Nonpharmacological and nonopioid pain medications are recommended as first-line treatments for chronic pain by the Centers for Disease Control and Prevention (CDC); however, millions of patients take prescription opioids to effectively manage chronic noncancer pain and are at risk for withdrawal if their regimen is decreased significantly or stopped abruptly. When implementing opioid tapering practices, clinicians must not only consider the possibility of withdrawal, but also potential problems such as depression, anxiety, suicide, pain exacerbation, and broken trust. There are many specialty groups that have weighed in with their recommendations on how to best remove chronic opioids from a treatment regimen.
The quest for safe tapering practices that meet the needs of patient, provider, community, and government agencies is challenging and has led to multiple guideline revisions by several groups. In 2016, the CDC released its Guideline for Prescribing Opioids for Chronic Pain, which set forth rigorous standards for prescribing and more aggressive standards for tapering and cessation as a means to combat the opioid crisis. Clinicians complained that these criteria did not leave room for individualized patient pain management and led to negative consequences in some cases, including uncontrolled or inadequately pain, and illicit drug seeking behavior for pain relief.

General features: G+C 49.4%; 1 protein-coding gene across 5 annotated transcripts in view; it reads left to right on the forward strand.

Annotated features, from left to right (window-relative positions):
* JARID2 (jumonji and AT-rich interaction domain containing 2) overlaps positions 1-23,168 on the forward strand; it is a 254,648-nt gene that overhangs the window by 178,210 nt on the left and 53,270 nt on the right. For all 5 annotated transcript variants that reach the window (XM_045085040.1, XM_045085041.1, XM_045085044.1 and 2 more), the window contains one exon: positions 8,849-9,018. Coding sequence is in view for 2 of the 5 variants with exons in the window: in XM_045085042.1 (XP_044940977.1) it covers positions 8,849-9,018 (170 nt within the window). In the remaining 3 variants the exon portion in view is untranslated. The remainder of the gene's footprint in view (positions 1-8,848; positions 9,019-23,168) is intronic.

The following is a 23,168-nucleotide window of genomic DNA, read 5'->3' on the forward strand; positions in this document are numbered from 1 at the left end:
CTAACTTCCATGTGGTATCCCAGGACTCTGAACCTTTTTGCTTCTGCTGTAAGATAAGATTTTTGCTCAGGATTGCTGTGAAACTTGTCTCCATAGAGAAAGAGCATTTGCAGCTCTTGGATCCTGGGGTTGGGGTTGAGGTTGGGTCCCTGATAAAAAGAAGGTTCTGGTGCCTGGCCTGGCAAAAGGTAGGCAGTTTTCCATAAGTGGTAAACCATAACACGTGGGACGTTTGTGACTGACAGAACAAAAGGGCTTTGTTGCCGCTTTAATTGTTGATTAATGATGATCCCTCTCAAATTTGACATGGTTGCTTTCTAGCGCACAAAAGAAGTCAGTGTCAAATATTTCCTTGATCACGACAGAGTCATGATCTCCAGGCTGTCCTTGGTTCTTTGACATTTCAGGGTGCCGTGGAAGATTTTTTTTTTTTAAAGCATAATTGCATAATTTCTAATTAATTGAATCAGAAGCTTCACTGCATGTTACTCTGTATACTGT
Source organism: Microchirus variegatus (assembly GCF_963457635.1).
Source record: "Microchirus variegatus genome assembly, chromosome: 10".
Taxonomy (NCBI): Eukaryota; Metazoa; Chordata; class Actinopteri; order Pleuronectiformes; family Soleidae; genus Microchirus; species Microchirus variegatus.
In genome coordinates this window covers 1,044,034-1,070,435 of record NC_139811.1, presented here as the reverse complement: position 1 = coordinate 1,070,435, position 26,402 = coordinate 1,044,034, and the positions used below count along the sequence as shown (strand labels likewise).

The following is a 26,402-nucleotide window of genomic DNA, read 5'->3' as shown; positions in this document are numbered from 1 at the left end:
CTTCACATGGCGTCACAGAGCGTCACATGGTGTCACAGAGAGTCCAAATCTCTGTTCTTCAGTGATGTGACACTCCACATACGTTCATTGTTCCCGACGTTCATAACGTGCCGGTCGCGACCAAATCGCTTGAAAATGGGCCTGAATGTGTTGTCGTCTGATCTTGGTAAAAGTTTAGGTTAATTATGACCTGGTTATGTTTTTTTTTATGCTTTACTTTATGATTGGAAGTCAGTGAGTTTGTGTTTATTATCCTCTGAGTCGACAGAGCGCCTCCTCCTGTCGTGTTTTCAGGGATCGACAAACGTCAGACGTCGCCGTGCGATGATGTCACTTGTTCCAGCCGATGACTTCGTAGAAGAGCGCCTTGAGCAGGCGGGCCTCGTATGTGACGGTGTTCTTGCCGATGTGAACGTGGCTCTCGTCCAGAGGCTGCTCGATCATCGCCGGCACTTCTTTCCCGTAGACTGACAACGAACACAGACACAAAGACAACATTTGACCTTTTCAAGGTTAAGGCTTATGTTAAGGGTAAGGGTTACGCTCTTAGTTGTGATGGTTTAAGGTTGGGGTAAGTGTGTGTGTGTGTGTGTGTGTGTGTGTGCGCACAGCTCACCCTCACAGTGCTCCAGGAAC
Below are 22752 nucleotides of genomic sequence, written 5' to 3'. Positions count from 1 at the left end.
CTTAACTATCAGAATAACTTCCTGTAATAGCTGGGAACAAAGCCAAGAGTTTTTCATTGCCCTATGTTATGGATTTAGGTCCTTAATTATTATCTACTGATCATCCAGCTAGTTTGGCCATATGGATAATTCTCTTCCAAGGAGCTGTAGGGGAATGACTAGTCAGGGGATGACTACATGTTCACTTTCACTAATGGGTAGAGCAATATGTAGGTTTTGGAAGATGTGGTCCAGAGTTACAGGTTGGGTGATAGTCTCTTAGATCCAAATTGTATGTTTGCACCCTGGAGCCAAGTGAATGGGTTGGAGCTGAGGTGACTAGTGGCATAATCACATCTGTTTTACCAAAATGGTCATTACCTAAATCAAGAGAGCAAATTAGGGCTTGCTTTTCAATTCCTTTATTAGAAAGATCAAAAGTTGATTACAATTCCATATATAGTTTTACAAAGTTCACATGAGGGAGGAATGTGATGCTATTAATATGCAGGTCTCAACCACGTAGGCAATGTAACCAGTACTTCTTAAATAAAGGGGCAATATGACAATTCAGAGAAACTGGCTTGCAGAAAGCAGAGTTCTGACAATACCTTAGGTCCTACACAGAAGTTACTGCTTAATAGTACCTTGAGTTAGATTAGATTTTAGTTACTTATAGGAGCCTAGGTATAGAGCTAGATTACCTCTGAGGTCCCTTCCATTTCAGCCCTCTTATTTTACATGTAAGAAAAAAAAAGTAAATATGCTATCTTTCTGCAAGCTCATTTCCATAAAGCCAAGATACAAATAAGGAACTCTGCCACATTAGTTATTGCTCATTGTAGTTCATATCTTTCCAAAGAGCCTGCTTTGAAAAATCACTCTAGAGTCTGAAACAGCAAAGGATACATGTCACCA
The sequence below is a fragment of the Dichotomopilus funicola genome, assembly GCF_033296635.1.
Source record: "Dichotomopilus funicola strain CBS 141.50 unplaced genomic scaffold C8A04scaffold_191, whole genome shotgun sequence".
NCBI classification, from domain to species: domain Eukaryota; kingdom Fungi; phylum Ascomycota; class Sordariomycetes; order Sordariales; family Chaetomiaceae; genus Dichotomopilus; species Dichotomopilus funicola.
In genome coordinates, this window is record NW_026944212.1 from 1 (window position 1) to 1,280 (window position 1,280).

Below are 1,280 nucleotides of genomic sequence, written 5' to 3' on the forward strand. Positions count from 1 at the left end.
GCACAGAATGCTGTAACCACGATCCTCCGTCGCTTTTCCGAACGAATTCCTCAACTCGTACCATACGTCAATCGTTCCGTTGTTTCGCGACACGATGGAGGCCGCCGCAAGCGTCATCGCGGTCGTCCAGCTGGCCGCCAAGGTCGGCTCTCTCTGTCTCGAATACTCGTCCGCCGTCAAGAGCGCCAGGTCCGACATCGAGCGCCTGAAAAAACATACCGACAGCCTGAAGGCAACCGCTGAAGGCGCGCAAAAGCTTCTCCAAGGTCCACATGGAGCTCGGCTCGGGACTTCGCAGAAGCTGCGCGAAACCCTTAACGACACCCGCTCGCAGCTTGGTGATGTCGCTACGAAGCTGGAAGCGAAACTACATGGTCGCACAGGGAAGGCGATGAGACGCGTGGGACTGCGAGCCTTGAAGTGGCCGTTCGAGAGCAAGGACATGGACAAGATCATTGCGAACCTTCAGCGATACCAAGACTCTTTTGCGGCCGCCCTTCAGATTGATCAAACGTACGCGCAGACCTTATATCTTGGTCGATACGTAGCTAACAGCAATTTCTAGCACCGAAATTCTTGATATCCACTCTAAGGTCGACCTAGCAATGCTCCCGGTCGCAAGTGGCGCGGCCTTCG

The most recent update is a patient-focused approach titled, Guide for Clinicians on the Appropriate Dosage Reduction or Discontinuation of Long-Term Opioid Analgesics, which was released October 10th by the U.S. Department of Health and Human Services (HHS). This is a compilation derived from previously published guidelines in the literature. The purpose of the new HHS Guide is to strike a balance between adequate pain control, decreased risk for addiction, and effective tapering, when it is time to stop the prescription. The focus is on tailoring therapy practices to the individual pain management needs of each patient, which embodies patient-centered care, one of the Institute of Medicine's (IOM) six aims for improving the healthcare system.
Read More about Opioid Withdrawal:
The Atlas of Emergency Medicine, 4e: Chapter 17. Toxicological Conditions > Opioid Toxicity
Current Diagnosis and Treatment Psychiatry, 3e: Chapter 50. Opioid Use Disorders
Tintinalli’s Emergency Medicine: A Comprehensive Study Guide, 9e: Chapter 186. Opioids
Goodman and Gilman’s The Pharmacological Basis of Therapeutics, 13e: Chapter 20: Opioids, Analgesia, and Pain Management
The U.S. Department of Health and Human Services (HHS): HHS Announces Guide for Appropriate Tapering or Discontinuation of Long-Term Opioid Use